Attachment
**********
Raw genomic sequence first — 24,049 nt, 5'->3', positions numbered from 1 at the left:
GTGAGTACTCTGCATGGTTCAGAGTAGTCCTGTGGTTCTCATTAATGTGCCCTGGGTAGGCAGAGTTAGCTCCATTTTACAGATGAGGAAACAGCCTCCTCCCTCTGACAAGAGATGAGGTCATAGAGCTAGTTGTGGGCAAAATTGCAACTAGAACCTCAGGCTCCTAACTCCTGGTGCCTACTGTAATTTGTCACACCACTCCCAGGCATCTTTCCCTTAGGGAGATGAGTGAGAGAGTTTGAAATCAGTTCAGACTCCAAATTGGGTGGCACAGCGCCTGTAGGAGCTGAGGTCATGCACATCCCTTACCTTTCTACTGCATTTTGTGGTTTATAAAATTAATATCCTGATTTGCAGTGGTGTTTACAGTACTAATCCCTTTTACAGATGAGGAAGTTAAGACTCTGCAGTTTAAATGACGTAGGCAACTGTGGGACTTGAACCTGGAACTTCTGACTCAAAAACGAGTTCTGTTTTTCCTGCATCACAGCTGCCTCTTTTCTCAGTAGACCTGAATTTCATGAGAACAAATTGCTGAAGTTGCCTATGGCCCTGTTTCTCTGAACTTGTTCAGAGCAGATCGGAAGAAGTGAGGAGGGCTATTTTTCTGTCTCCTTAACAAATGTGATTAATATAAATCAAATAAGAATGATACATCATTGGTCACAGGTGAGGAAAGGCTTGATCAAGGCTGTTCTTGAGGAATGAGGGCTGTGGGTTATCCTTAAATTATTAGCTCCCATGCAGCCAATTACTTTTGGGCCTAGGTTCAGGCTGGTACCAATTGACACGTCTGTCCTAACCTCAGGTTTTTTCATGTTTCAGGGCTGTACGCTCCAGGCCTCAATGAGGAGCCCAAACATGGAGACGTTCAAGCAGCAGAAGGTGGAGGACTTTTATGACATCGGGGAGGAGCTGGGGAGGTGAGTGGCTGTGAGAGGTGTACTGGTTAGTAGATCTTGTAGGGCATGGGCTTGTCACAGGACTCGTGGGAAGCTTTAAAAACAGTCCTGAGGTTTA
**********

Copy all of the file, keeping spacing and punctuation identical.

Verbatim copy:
Raw genomic sequence first — 24,049 nt, 5'->3', positions numbered from 1 at the left:
GTGAGTACTCTGCATGGTTCAGAGTAGTCCTGTGGTTCTCATTAATGTGCCCTGGGTAGGCAGAGTTAGCTCCATTTTACAGATGAGGAAACAGCCTCCTCCCTCTGACAAGAGATGAGGTCATAGAGCTAGTTGTGGGCAAAATTGCAACTAGAACCTCAGGCTCCTAACTCCTGGTGCCTACTGTAATTTGTCACACCACTCCCAGGCATCTTTCCCTTAGGGAGATGAGTGAGAGAGTTTGAAATCAGTTCAGACTCCAAATTGGGTGGCACAGCGCCTGTAGGAGCTGAGGTCATGCACATCCCTTACCTTTCTACTGCATTTTGTGGTTTATAAAATTAATATCCTGATTTGCAGTGGTGTTTACAGTACTAATCCCTTTTACAGATGAGGAAGTTAAGACTCTGCAGTTTAAATGACGTAGGCAACTGTGGGACTTGAACCTGGAACTTCTGACTCAAAAACGAGTTCTGTTTTTCCTGCATCACAGCTGCCTCTTTTCTCAGTAGACCTGAATTTCATGAGAACAAATTGCTGAAGTTGCCTATGGCCCTGTTTCTCTGAACTTGTTCAGAGCAGATCGGAAGAAGTGAGGAGGGCTATTTTTCTGTCTCCTTAACAAATGTGATTAATATAAATCAAATAAGAATGATACATCATTGGTCACAGGTGAGGAAAGGCTTGATCAAGGCTGTTCTTGAGGAATGAGGGCTGTGGGTTATCCTTAAATTATTAGCTCCCATGCAGCCAATTACTTTTGGGCCTAGGTTCAGGCTGGTACCAATTGACACGTCTGTCCTAACCTCAGGTTTTTTCATGTTTCAGGGCTGTACGCTCCAGGCCTCAATGAGGAGCCCAAACATGGAGACGTTCAAGCAGCAGAAGGTGGAGGACTTTTATGACATCGGGGAGGAGCTGGGGAGGTGAGTGGCTGTGAGAGGTGTACTGGTTAGTAGATCTTGTAGGGCATGGGCTTGTCACAGGACTCGTGGGAAGCTTTAAAAACAGTCCTGAGGTTTA